As developers think about increasing density in terms of units, others are also exploring density options within the unit with up to five people in one apartment. This product type is being introduced en force in Chicago.
German company is looking for 10,000 Chicagoans to rent small bedrooms within shared apartments, betting that communal living is primed to take off in big cities.
Medici Living Group will open its 175-resident Quarters property in Chicago’s Fulton Market district on April 15, CEO Gunther Schmidt said.
The development at 171 N. Aberdeen St. will be the Berlin-based firm’s initial step of a broader push into Chicago, with other deals expected soon, Schmidt said. “We’re seeing massive demand, and we’re really reacting to that demand,” he said. “I think you’re going to see this expand in every city.”
Since emerging in recent years, co-living has been derided as dorms for adults but hailed by proponents as a way for young, transient professionals to afford to live in desirable areas of costly cities.
Those who are bullish, such as Medici, believe it will continue to gain acceptance among new generations of college graduates who are saddled with debt and unsure where they’ll be living in coming years, or even months. There’s also a social aspect.
“It’s not about partying 24/7 like in college,” Schmidt said. “Imagine you’re from (Los Angeles), you’re moving to Chicago, and you don’t know anybody. You’re immersed in this community, and within one week you have 100 new friends.”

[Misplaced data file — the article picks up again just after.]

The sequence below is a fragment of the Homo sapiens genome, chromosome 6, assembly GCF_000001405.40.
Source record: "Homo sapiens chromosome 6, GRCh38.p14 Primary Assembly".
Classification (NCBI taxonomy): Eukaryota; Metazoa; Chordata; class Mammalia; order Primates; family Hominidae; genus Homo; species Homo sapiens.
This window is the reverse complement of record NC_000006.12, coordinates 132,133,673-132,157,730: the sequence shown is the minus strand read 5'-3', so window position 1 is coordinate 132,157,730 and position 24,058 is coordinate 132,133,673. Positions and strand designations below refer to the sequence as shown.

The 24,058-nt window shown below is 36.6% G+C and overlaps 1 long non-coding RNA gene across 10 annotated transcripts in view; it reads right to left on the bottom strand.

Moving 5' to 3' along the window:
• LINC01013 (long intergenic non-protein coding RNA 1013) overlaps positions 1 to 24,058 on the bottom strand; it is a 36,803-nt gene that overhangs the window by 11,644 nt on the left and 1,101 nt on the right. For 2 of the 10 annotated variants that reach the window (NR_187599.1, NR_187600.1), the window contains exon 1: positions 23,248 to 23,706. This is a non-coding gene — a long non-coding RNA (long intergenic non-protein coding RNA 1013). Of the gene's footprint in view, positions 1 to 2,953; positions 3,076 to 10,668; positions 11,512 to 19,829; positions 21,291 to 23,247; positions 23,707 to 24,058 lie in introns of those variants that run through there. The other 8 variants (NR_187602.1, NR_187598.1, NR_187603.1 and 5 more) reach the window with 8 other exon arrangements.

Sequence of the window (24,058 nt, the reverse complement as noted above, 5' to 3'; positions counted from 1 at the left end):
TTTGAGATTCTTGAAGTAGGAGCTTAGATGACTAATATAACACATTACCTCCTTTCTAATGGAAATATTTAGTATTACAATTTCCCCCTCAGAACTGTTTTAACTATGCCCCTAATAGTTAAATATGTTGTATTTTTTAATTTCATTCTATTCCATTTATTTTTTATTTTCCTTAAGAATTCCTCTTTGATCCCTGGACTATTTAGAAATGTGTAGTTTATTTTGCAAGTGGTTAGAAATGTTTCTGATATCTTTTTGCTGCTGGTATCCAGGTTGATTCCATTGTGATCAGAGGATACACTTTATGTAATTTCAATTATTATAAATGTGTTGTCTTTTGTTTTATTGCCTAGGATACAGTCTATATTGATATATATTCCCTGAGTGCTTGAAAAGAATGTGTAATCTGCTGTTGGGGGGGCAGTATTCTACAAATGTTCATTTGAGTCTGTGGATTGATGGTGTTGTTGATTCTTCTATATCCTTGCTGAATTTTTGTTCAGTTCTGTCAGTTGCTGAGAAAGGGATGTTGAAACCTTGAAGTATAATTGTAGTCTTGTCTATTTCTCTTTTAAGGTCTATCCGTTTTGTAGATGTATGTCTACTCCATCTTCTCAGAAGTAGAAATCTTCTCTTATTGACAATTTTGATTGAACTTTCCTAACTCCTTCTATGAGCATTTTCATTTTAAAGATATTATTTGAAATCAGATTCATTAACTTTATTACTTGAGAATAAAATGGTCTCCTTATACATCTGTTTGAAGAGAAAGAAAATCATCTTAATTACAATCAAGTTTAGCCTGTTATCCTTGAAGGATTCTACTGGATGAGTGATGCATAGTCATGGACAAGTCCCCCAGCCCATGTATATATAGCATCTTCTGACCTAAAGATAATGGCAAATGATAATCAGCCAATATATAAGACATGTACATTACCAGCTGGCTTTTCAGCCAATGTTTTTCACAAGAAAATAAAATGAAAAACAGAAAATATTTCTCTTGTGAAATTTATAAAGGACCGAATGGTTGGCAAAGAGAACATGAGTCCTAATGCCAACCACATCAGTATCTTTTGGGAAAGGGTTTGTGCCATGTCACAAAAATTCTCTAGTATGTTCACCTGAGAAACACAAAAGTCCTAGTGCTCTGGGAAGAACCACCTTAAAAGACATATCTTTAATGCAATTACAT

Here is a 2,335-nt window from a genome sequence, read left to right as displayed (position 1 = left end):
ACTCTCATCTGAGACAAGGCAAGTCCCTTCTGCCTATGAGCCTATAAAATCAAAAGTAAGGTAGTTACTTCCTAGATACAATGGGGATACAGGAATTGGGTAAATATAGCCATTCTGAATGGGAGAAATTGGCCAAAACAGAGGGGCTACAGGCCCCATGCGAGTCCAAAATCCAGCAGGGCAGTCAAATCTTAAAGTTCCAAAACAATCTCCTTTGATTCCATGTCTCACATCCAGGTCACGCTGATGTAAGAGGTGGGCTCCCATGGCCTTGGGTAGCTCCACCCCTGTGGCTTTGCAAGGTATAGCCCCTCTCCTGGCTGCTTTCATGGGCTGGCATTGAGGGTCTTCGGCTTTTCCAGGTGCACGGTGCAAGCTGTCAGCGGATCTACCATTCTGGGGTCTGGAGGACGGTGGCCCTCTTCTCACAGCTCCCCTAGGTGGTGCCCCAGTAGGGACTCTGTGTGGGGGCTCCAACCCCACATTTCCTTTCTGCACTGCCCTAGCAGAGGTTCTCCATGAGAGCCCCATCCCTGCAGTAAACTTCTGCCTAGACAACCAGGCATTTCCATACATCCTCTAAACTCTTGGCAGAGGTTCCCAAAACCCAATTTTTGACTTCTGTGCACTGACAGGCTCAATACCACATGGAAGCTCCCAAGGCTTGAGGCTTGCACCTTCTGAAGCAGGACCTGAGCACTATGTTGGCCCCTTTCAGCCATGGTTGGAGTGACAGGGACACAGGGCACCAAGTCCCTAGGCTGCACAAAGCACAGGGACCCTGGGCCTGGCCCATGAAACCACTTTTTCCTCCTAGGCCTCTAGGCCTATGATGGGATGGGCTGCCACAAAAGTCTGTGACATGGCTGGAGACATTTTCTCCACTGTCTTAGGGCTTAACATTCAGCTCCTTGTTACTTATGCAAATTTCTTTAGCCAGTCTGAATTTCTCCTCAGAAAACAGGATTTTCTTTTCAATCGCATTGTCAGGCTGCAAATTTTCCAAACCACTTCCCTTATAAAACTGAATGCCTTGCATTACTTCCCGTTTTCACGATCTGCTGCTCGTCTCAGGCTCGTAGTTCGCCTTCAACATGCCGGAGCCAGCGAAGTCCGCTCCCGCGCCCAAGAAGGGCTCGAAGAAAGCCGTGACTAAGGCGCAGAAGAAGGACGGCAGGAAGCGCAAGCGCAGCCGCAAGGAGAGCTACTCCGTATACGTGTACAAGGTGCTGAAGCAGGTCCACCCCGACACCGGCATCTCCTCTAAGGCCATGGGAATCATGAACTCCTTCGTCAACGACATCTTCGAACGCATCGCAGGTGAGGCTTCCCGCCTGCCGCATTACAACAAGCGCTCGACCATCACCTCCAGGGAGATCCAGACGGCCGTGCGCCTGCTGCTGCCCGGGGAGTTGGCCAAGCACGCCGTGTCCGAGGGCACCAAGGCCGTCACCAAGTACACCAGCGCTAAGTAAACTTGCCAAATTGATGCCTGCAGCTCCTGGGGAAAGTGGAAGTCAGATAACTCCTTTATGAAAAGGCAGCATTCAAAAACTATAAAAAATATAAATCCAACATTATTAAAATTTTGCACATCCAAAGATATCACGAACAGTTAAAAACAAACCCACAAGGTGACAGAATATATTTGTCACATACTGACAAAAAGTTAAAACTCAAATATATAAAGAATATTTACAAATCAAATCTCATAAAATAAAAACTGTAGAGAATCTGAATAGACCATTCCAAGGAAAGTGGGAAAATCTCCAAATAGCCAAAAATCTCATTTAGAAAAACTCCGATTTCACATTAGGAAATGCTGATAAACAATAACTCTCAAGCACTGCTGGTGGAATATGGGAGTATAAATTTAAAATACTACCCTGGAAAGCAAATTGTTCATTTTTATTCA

Co-living offers a quick move-in process without a long-term lease commitment or a need to line up roommates. Quarters, for example, will offer furnished, move-in-ready bedrooms that include a mattress, sheets and pillows.
The first Chicago facility will be on the top five floors of MCZ Development’s 10-story mixed-use project west of the Kennedy Expressway downtown, Schmidt said. Quarters will have 35 residents each on floors 6 to 10, topped by amenities and outdoor space available to all residents. The rooftop will include a kitchen, lounge, outdoor grills, a bar with views of the Chicago skyline and a co-working space.
Apartments accommodate one to five people, with a kitchen, one or more bathrooms and bedrooms ranging from 77 to 198 square feet.
Medici’s contracts are for as short as three months, with an average stay of just over a year companywide, Schmidt said.
Rents, which start at $1,200 per month and will average $1,600 per month, aren’t cheap relative to the small unit size but include expenses such as utilities, wireless internet and Netflix movies.